Monarch Butterfly

The 3Rs Principle in Textile Manufacturing

The three Rs of waste management stand for Reduce, Reuse, and Recycle.

Together, these are the three essential components of environmentally responsible consumer behavior, and a detailed understanding of this 3Rs Principle can help to eliminate unnecessary waste and limit the consumption of non-renewable resources.

For example, let’s consider how cotton is produced for the textile industry.

A cotton textile manufacturer needs an abundance of water, pesticides, and energy to process cotton fibers and yarn. Water and energy are non-renewable resources unless the process uses recycled water and wind energy. Cotton production is especially problematic, though, because it requires freshwater sources that must be located near production fields. The 3Rs Principle can help address these concerns.


Spinning mills have devised some innovative new processes that utilize textile waste while saving on water and energy in order to reduce our reliance on non-renewable resources.

Understanding Textile Wastes

There are two different kinds of textile wastes:

  1. Pre-Consumer textile waste is generated in the production process.
    Examples include Offcuts, “B” grades, “C” grades, cotton wastage, yarn wastage, etc.

Post-Consumer textile waste is clothing, towels, sheets, etc. Post-product life, some of these types of textiles end up in recycling or donation bins. Once collected, these textiles are sorted for repurposing into new products. Some are used for cleaning and wiping rags, while many are donated to other countries. Our recycled washed knit rags and terry rags began their life cycle as post-consumer tee shirts and towels.

Pre-consumer cotton fabric waste.

Cotton fabric waste

Waste being loaded into machines to separate the fibers.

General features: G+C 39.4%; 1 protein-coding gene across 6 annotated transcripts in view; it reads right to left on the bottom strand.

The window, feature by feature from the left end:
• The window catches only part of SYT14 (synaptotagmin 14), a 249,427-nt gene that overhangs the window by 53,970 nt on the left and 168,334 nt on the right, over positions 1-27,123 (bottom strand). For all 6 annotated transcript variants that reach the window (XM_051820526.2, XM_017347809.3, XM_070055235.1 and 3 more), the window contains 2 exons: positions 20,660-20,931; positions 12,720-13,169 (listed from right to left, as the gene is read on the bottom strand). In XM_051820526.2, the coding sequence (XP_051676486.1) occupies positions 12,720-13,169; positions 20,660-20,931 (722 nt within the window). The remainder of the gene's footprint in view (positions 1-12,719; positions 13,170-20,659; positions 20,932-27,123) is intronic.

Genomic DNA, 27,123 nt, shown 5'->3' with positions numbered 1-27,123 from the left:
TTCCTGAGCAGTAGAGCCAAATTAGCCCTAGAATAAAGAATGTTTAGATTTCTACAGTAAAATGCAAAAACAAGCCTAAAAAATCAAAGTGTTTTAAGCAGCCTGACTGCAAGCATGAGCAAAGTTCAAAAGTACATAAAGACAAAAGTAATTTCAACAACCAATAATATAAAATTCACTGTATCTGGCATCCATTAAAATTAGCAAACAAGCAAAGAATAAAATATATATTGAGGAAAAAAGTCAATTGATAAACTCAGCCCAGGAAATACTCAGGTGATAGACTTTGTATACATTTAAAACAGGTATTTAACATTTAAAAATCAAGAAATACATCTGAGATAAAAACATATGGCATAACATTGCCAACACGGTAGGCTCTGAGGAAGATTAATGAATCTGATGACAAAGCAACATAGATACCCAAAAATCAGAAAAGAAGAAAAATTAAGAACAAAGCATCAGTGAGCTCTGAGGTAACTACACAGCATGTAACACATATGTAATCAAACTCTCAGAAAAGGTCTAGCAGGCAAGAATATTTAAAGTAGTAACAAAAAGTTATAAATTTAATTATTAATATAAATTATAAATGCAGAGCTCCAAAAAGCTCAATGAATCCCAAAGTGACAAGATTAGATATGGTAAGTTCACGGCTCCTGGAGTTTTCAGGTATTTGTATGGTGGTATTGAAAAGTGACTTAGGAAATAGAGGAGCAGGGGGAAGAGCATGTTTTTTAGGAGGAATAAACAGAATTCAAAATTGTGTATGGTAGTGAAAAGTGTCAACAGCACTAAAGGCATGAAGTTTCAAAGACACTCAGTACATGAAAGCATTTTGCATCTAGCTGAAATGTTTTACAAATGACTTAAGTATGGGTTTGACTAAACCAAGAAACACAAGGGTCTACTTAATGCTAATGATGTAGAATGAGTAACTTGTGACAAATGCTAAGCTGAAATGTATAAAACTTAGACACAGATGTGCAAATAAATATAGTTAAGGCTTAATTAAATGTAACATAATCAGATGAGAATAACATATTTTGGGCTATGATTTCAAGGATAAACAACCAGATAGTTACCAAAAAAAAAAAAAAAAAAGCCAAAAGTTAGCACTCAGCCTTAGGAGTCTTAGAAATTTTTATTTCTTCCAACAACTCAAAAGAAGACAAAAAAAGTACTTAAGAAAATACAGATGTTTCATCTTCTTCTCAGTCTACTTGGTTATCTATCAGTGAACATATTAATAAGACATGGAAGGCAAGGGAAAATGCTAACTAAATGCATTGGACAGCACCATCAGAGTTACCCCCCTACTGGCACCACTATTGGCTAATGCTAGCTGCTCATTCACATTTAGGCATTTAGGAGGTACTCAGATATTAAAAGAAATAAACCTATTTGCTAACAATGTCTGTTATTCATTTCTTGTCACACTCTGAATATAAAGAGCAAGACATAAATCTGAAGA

Cotton waist loading


By reusing textile waste to make new textiles, manufacturers can effectively begin to implement the 3Rs concept.

Modern processes can reuse the cotton fiber waste that results from the production of higher-quality cotton yarn. This commitment to reusability has actually yielded many new by-products that are used in textile manufacturing while eliminating excessive waste and pollution.

Regenerated Cotton Fiber

Unspooled colorful cotton fibers


It’s possible to recycle by-products of cotton product and use them in other situations. Recycled polyester mixed yarns and regenerated cotton, for example, are all widely used in textile production, today. This is how bar mops are manufactured more sustainably.

Cotton Yarn Recycling Machine

Cotton yarn waste recycling

Bar Mops — The 3Rs at Work

Bar Mops are an inexpensive high-volume item. Manufacturers often use 10s yarn in all three directions – pile, warp, and weft. 10s yarn is made from specific percentages of waste cotton. To keep the strength of the yarn, manufacturers blend some virgin cotton with waste cotton from a higher-count yarn.

The process of using waste cotton creates a yarn that is not uniform, has lower strength, and looks slightly hairy. In other words, you wouldn’t use this textile for high-fashion products, but for bar mops, it serves the purpose and keeps the price low, which helps you to sell more.